Monday, 17.11.2014 -
During his two week stay in Cairo, Pawel Kruk restages The Ghost of James Lee Byars, the artistís seminal 1969 work: a completely lightless environment. First installed in Düsseldorf, it consists of an empty, pitch-black room. The work has since been recreated in several group exhibitions, each providing the darkness with a different reading based on the context in which itís displayed. For his project, Kruk presents The Ghost of James Lee Byars in a hotel room at the Mena House Hotel (1) where the artist died in 1997.
In his project, Pawel Kruk intends to explore the tension between what we know and what we do not know; between the visible and invisible knowledge. Heís interested in the mechanisms that created the myth of James Lee Byars as well as in the aftermath of his death. Approaching Cairo as if it was Byarsí crypt, he aims at locating and interviewing people the late American artist met or worked with while living in Cairo before his death. He also hopes to create a temporary archive assembled of objects and memories that indicate Byars' presence in Cairo. The results of his research, some physical and some ephemeral, in its work-in-progress stage, will be presented during a performance hosted by Beirut (2) in Cairo. By restaging The Ghost of James Lee Byars and by presenting the results of his research, Kruk hopes to give the local audience and himself some context of what remains of Byars in Cairo. From 29th to 30iest November Pawel will do a Performance in Cairo. Get more information here.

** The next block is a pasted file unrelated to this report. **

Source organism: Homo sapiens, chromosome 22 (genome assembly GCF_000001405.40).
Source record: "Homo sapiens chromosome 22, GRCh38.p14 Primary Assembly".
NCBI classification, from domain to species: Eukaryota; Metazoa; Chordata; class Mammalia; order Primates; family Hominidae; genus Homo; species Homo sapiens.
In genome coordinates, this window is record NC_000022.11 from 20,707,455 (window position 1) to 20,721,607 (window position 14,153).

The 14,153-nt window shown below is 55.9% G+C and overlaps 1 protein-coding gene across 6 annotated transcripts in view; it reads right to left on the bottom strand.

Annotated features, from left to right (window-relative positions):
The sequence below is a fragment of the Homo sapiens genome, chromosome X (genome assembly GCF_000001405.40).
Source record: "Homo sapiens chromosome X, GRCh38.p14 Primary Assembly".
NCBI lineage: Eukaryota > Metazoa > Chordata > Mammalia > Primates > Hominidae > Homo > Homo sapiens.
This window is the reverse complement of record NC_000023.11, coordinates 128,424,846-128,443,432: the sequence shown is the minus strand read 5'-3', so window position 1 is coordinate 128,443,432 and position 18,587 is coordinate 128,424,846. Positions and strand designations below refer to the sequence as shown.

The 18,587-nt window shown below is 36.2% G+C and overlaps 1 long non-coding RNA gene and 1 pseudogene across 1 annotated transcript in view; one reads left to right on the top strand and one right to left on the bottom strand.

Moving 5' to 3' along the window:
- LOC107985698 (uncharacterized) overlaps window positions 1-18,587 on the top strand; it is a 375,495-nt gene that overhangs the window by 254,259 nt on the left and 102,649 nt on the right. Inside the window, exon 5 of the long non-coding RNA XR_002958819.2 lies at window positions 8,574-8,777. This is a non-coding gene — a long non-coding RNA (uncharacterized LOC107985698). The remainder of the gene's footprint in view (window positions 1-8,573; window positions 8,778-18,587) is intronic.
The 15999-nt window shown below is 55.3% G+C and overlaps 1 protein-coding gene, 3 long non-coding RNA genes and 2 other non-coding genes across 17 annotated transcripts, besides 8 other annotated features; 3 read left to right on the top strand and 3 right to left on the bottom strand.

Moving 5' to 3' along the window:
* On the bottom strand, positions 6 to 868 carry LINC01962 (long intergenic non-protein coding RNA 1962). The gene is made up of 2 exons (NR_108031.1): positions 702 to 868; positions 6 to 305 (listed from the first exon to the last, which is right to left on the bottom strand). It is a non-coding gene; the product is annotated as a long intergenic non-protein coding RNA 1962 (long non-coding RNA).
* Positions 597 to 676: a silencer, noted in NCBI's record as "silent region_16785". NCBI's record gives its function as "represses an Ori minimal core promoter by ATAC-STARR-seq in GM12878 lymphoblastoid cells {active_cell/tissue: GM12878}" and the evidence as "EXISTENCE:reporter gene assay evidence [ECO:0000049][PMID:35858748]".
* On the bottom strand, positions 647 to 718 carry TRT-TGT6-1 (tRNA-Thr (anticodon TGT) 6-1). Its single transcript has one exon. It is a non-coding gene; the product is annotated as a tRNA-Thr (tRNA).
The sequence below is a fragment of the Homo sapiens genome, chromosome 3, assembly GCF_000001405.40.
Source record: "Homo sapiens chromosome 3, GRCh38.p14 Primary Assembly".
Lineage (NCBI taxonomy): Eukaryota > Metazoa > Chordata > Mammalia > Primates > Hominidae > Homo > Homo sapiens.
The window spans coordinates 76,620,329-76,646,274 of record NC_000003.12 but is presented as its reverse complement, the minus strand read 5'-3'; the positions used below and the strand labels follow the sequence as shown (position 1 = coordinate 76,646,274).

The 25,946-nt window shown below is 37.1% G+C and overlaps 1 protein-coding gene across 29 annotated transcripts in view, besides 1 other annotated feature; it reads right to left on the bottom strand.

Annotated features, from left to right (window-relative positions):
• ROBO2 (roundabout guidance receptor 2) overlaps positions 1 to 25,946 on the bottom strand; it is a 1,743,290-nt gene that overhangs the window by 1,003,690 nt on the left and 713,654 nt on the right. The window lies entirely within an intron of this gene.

1. Mena House is one of the most unique hotels in Cairo, a place with a rich and colorful history. Surrounded by 40 acres of lush green gardens, the hotel is located in the shadow of the Great Pyramids of Giza in Cairo. Mena House played host to kings and emperors, Heads of State and celebrities. For Pawel, Mena House is mainly a place where James Lee Byars died of cancer in 1997.
2. Beirut is a new initiative and space for art in Cairo, founded in May 2012 by Sarah Rifky and Jens Maier-Rothe. Beirutís activities are centered around hosting artists, artworks, research projects and other institutions (locally, regionally, internationally) that wish to engage with similar questions we share concerning politics, economy, education, ecology and the arts.